Here’s another reason it’s so important that parents know what their kids are doing online.
Informed Families Blog
More than 93,000 people died of drug overdoses in 2020, according to the Centers for Disease Control and Prevention (CDC).
With marijuana being legalized in more and more states, many teens now believe it's safe for them to use. But evidence shows it's not. Make sure you and your kids can separate fact from fiction when it comes to marijuana.
MYTH: It’s safer than alcohol
FACT: Alcohol and marijuana are both associated with serious problems, especially if used by teens and young adults under age 21 – when the brain and body are still rapidly developing.
MYTH: It’s okay to drive while high
FACT: After alcohol, marijuana is the drug most often found in the blood of driver’s involved in crashes.
According to the 2019 Monitoring the Future Survey:
- Marijuana continues to be the most commonly used illicit drug by adolescents.
- One in four 12th graders say they vaped nicotine in the past month, along with 1 in 5 10th graders, and nearly 1 in 10 eighth graders.
- Many teens say they vape for the flavor, to experiment, for social reasons, or to feel good.
- From 2018-2019, the number of 12th graders saying they vape because they are "hooked" more than doubled to 8.1%, up from 3.6%.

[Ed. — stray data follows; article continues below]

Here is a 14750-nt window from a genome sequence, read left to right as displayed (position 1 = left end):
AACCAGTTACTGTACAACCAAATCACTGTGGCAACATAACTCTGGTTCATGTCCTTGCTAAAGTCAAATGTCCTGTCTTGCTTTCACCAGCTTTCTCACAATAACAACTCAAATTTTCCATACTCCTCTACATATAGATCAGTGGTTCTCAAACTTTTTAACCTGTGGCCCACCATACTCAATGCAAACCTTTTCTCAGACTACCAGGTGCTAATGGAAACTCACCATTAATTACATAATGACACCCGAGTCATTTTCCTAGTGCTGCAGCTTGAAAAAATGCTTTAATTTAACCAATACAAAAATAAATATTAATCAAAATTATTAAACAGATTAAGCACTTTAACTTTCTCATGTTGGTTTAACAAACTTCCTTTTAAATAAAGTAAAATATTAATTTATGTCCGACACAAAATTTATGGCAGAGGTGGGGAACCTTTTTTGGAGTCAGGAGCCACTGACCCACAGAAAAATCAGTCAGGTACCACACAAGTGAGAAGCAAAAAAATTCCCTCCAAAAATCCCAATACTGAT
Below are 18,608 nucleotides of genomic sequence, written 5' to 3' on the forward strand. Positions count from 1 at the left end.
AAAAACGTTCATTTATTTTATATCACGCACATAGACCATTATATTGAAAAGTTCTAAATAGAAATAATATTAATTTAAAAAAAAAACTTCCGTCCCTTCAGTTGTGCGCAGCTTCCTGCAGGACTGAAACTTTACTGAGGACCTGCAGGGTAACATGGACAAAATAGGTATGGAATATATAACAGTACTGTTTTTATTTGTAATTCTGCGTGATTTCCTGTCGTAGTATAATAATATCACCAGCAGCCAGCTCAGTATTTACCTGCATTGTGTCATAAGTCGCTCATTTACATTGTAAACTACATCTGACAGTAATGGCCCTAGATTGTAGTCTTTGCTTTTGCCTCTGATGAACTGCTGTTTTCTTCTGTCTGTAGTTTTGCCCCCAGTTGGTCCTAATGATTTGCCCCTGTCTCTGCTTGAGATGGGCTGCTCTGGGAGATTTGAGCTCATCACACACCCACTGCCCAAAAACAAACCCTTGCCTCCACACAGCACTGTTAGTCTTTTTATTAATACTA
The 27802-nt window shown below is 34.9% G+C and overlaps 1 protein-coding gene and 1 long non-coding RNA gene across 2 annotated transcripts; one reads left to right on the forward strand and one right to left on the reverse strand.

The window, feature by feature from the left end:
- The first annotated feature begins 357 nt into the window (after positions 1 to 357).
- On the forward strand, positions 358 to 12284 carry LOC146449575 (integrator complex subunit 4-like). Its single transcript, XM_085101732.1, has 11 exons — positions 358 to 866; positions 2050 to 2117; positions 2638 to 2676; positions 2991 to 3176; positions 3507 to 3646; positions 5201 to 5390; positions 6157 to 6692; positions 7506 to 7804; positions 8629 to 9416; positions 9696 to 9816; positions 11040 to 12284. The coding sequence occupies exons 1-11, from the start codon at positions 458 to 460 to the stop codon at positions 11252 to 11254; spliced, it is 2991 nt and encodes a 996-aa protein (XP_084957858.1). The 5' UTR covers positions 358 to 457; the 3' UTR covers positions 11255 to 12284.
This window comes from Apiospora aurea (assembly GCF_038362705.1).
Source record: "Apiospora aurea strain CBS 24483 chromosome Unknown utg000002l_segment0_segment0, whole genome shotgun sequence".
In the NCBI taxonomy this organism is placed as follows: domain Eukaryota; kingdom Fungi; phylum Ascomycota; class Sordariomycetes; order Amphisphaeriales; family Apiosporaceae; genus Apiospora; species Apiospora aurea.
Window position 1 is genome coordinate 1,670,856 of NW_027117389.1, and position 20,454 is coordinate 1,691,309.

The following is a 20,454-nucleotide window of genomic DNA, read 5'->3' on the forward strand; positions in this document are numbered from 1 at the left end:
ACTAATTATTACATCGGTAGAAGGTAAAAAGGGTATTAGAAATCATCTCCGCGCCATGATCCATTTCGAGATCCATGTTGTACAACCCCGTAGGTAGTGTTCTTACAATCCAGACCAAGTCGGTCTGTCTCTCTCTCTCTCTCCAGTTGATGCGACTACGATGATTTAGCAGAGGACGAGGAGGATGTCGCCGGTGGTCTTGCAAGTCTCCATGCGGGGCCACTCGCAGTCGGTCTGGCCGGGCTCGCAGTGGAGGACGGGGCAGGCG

Parents and educators can join others across the country to help students make informed decisions by sharing fact-based information about drugs and alcohol.
A small girl at Redland Middle School waited patiently for the other students surrounding filmmaker Erahm Christopher to leave so she could ask one question: What is the time of tonight’s screening? I really want my Mom to come and see the film.
Informed Families partnered with Mr. Christopher to host a screening of his film LISTEN at Redland Middle School on February 6, 2020. Themes covered in the film include bullying, cyber bullying, racism, gang violence and suicide. Following the screening, students had a chance ask Mr. Christopher questions and voice their thoughts and feelings about the issues featured in the film. The response was overwhelming.
According to Soraya Herran, a guidance counselor at Redland Middle School, the next day “the students couldn’t stop talking about the film and discussion they had participated in.”
Middle school is a wonderful, crazy and confusing time for kids. Their hormones begin to kick into high gear, they are becoming more self-aware and independent, and they begin to feel more like adults and less like children. Indeed, the “middle” in middle school is appropriate—these kids are not quite ready for high school, and in many ways, still behave like tweens.